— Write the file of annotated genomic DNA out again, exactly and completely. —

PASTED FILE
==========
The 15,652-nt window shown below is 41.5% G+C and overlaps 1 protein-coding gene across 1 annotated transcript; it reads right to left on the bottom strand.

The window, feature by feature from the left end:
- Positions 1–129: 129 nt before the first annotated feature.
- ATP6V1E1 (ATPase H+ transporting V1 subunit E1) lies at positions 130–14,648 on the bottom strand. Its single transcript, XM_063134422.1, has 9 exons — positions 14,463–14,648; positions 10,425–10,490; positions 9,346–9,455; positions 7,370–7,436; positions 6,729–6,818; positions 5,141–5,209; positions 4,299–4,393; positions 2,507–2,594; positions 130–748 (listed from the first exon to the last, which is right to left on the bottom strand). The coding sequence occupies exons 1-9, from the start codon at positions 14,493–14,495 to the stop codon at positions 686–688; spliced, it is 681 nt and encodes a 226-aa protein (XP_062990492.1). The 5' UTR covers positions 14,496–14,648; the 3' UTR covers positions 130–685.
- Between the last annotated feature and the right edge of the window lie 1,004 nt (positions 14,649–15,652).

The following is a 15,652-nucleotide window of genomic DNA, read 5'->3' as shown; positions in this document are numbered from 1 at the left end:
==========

The 15,652-nt window shown below is 41.5% G+C and overlaps 1 protein-coding gene across 1 annotated transcript; it reads right to left on the bottom strand.

The window, feature by feature from the left end:
- Positions 1–129: 129 nt before the first annotated feature.
- ATP6V1E1 (ATPase H+ transporting V1 subunit E1) lies at positions 130–14,648 on the bottom strand. Its single transcript, XM_063134422.1, has 9 exons — positions 14,463–14,648; positions 10,425–10,490; positions 9,346–9,455; positions 7,370–7,436; positions 6,729–6,818; positions 5,141–5,209; positions 4,299–4,393; positions 2,507–2,594; positions 130–748 (listed from the first exon to the last, which is right to left on the bottom strand). The coding sequence occupies exons 1-9, from the start codon at positions 14,493–14,495 to the stop codon at positions 686–688; spliced, it is 681 nt and encodes a 226-aa protein (XP_062990492.1). The 5' UTR covers positions 14,496–14,648; the 3' UTR covers positions 130–685.
- Between the last annotated feature and the right edge of the window lie 1,004 nt (positions 14,649–15,652).

The following is a 15,652-nucleotide window of genomic DNA, read 5'->3' as shown; positions in this document are numbered from 1 at the left end: